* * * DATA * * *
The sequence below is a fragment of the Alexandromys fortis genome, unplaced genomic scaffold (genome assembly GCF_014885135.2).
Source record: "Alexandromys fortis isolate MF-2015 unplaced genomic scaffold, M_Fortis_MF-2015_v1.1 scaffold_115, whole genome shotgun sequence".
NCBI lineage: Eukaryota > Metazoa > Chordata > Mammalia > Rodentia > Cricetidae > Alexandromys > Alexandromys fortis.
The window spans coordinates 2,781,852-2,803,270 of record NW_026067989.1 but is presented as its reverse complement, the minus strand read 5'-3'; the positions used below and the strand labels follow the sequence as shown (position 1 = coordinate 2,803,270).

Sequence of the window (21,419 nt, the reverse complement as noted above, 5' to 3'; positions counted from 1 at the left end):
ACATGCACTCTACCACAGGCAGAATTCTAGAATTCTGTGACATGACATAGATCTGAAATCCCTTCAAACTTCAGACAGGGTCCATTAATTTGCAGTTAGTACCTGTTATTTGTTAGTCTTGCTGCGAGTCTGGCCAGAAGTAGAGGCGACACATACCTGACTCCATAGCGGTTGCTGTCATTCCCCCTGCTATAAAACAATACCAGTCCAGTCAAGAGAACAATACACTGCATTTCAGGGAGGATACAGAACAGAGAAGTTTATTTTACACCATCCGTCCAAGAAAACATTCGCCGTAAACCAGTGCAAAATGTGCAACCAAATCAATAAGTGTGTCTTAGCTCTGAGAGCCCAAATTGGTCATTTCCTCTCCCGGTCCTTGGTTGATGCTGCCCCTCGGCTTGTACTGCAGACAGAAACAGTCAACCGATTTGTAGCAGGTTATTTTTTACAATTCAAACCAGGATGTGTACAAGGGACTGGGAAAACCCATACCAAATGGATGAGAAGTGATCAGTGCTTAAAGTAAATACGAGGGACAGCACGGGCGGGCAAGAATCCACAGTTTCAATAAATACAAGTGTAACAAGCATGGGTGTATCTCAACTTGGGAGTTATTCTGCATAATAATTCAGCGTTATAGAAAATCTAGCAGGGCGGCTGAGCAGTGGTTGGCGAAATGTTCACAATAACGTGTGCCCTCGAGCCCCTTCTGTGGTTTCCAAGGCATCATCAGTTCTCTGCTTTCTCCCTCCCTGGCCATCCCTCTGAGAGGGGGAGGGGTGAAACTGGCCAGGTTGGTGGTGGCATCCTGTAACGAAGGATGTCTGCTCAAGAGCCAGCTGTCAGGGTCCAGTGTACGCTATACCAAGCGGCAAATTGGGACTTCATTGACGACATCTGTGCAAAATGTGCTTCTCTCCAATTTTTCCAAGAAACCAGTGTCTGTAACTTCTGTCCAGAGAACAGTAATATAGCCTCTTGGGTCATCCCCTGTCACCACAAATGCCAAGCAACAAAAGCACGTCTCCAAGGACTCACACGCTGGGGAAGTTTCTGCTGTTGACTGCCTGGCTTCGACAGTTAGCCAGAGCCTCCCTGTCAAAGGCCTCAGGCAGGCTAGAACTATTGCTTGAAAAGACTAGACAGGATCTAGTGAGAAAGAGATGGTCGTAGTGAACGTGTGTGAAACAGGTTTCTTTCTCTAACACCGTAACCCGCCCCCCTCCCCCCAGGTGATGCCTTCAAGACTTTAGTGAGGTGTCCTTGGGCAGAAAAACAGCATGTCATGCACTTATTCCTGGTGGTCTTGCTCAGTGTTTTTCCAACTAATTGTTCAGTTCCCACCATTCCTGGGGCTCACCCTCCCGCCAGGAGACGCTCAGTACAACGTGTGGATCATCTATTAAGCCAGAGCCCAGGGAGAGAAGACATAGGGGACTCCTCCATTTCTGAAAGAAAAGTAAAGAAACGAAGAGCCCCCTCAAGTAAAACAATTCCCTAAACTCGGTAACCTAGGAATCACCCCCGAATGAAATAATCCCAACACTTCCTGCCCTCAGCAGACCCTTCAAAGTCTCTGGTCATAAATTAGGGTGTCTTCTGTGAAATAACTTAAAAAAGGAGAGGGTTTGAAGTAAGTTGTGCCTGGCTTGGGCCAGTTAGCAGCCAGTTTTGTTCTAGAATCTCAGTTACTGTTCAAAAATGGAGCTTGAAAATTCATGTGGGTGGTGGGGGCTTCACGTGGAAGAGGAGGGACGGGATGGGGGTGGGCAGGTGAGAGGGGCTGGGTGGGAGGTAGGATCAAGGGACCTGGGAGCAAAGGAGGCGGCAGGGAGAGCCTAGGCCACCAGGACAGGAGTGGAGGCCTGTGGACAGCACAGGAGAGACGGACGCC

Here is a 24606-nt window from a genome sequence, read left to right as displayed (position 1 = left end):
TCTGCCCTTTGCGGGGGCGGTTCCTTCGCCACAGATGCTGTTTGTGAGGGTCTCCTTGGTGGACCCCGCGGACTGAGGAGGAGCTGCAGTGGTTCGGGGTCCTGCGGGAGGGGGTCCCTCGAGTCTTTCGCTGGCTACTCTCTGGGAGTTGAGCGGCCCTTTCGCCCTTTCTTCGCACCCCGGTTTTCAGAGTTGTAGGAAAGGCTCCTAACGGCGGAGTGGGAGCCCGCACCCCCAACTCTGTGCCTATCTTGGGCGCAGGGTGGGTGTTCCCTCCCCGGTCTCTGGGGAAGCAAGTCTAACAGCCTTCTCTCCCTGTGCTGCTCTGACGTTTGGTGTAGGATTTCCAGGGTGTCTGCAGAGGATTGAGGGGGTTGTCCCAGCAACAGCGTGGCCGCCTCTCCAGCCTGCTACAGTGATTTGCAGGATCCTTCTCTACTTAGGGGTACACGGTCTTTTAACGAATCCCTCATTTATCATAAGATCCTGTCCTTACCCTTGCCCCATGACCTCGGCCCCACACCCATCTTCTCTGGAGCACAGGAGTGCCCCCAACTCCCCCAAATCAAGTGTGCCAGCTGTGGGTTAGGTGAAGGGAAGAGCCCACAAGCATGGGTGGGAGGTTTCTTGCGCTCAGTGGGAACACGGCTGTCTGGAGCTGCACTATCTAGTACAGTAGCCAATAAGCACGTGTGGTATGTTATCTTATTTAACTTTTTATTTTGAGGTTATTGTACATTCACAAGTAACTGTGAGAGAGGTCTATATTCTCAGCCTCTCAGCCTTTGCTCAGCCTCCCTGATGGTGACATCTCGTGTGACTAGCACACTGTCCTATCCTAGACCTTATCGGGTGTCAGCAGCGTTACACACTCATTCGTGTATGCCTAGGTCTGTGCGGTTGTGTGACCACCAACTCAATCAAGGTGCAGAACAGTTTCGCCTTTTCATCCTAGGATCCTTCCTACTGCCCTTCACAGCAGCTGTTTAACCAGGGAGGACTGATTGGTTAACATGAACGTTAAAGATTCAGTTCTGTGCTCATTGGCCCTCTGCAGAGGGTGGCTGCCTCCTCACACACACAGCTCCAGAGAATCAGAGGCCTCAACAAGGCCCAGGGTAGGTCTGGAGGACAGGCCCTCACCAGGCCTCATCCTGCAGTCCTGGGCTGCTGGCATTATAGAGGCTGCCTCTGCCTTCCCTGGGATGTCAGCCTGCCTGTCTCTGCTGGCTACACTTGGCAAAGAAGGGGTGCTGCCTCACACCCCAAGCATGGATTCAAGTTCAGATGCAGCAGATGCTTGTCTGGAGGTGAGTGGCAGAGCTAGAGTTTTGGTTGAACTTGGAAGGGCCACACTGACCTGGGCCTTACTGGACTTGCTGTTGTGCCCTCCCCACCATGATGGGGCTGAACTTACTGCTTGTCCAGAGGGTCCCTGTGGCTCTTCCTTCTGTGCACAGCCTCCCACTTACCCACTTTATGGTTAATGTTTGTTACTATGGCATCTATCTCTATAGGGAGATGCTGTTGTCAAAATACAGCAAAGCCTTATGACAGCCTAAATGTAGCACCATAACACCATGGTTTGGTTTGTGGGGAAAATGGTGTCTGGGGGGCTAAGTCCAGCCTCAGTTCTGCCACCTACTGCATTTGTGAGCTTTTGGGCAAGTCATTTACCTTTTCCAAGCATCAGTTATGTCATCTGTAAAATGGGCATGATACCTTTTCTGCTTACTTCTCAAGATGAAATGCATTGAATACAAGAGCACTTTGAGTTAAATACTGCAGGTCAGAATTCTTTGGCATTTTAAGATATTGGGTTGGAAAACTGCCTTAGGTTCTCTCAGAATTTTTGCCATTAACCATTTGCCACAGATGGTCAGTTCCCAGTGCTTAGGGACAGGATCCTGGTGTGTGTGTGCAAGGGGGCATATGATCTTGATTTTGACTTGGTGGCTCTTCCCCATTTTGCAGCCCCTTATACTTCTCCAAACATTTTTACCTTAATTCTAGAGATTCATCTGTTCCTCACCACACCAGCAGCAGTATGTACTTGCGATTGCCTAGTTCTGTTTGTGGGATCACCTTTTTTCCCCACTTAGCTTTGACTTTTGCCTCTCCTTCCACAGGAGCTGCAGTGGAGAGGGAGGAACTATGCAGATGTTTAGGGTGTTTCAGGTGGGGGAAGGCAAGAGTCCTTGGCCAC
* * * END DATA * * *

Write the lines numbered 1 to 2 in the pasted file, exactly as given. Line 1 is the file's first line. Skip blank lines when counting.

The sequence below is a fragment of the Alexandromys fortis genome, unplaced genomic scaffold (genome assembly GCF_014885135.2).
Source record: "Alexandromys fortis isolate MF-2015 unplaced genomic scaffold, M_Fortis_MF-2015_v1.1 scaffold_115, whole genome shotgun sequence".